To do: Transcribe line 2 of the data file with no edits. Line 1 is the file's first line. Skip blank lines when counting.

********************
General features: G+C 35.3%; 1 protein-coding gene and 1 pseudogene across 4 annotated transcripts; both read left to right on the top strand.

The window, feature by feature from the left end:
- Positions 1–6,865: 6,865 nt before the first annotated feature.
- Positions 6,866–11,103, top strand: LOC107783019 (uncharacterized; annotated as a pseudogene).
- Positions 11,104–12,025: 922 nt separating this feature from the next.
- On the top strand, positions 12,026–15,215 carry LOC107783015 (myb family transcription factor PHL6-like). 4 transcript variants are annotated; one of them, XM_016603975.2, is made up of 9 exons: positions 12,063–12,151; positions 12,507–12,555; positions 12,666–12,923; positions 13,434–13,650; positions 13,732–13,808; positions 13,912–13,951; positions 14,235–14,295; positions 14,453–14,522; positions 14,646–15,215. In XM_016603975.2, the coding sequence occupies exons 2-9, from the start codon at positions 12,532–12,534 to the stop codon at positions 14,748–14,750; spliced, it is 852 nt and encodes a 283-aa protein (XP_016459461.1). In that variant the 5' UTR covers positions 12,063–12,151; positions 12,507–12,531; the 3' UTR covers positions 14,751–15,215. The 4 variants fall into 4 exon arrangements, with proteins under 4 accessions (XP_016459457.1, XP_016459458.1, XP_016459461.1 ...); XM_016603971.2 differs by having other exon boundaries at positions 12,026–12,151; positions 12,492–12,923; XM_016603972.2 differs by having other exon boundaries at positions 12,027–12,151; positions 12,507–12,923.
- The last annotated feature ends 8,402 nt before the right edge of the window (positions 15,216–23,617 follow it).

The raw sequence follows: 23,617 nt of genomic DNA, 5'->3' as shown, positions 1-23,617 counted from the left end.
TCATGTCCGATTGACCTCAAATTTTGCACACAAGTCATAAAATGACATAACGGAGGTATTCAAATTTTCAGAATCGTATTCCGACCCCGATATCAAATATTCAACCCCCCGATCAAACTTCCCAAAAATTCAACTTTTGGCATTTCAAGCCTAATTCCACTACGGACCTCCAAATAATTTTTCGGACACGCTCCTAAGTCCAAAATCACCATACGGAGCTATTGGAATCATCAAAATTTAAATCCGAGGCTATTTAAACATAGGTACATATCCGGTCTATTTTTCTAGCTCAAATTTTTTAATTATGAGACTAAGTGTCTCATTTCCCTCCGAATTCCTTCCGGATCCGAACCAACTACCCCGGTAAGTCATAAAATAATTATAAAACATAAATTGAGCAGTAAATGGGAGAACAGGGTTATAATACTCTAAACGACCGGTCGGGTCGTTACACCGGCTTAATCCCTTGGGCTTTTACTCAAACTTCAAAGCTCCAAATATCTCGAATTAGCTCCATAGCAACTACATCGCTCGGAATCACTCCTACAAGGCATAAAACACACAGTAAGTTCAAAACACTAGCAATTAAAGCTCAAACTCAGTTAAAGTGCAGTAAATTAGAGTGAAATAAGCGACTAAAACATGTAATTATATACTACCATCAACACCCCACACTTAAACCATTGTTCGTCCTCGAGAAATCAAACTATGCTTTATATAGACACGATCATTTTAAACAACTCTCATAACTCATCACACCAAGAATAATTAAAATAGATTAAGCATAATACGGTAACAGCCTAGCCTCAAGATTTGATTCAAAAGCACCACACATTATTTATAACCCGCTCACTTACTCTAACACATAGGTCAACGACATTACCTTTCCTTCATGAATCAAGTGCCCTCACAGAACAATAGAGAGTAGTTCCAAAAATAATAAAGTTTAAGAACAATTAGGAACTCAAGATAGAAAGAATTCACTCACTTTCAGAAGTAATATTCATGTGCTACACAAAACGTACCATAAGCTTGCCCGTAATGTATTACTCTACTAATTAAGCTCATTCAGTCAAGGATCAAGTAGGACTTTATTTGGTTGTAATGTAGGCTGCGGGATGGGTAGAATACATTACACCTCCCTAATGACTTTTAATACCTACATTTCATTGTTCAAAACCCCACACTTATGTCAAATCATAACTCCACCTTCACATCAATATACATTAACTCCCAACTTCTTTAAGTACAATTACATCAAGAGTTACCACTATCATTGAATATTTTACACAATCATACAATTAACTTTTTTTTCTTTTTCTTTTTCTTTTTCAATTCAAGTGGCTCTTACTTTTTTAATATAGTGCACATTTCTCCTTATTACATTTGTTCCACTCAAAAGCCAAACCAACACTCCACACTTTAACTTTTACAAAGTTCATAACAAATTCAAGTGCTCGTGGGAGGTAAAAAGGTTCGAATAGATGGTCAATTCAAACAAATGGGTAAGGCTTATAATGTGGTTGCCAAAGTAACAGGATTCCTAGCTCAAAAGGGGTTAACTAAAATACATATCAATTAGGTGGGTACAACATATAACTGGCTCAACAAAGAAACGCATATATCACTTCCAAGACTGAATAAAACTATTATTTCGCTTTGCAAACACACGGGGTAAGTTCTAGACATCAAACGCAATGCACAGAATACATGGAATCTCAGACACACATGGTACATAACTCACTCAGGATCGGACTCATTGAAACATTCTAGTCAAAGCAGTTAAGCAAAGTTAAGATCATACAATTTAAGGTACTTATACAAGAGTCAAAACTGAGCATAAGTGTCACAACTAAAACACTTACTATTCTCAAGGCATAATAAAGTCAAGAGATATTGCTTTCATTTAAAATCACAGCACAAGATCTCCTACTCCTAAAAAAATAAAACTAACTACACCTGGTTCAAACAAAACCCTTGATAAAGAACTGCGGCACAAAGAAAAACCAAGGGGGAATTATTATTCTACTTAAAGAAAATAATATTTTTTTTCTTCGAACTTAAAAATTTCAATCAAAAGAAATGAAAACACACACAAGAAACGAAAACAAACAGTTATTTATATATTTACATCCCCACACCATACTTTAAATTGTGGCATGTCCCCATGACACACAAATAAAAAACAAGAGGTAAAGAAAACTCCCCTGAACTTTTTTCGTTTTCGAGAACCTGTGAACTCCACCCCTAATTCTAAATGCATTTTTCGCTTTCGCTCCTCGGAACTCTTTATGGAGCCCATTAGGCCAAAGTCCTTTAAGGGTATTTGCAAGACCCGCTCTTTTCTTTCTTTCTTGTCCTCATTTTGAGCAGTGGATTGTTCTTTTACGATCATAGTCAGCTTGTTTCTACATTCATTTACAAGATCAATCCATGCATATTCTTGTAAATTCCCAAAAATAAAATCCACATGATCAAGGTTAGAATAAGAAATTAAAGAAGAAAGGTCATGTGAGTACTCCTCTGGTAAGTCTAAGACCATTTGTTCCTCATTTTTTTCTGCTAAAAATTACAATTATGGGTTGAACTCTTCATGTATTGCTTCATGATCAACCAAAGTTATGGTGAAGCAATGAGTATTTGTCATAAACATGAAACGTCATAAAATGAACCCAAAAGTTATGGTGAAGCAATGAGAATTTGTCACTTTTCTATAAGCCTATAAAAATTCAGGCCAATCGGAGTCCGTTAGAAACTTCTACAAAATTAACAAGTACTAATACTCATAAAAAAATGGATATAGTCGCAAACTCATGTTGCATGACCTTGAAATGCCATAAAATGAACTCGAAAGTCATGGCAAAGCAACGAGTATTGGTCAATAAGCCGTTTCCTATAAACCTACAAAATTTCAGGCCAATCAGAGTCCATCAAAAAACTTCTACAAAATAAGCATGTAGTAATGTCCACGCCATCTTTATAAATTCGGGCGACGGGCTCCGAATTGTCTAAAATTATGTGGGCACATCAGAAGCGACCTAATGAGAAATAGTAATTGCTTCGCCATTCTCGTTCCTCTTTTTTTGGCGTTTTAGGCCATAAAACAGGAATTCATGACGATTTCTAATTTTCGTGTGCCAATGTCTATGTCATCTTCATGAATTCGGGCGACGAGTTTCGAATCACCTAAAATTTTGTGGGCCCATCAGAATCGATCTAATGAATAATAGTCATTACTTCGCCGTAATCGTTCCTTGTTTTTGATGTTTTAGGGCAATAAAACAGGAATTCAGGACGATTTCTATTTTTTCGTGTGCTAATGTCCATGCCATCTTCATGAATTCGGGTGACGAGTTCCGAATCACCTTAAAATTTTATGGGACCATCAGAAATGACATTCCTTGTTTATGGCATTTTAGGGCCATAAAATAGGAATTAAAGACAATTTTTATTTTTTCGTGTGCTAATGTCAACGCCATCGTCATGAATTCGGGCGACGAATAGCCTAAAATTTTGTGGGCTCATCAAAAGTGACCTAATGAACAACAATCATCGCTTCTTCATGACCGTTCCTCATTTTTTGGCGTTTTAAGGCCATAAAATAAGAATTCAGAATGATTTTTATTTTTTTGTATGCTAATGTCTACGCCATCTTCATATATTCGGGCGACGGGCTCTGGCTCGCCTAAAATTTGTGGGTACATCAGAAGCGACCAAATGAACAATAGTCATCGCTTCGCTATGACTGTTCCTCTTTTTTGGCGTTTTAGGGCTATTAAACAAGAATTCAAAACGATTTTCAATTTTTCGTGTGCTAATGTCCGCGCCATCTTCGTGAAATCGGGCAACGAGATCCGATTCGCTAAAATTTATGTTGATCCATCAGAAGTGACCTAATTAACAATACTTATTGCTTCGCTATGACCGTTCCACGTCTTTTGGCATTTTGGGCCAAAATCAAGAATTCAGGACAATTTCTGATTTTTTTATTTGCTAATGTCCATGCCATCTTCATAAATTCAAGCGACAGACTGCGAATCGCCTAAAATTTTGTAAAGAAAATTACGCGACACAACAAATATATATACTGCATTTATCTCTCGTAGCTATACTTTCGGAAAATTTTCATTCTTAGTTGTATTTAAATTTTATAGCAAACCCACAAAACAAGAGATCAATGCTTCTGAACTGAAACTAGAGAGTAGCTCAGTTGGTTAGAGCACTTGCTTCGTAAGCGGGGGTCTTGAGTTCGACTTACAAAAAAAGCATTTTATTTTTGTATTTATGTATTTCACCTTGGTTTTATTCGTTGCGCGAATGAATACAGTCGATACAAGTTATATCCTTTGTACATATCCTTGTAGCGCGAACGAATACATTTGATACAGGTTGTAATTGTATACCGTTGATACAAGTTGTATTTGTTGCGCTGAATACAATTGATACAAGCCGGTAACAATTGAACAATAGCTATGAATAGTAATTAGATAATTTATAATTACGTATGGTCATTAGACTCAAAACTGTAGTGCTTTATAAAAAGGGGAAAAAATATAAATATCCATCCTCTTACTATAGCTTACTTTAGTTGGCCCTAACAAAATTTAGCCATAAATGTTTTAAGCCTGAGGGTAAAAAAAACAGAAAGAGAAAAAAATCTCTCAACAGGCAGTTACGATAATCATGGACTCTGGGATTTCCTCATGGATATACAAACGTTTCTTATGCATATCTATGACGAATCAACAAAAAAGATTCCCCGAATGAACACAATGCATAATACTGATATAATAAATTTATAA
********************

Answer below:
The window, feature by feature from the left end: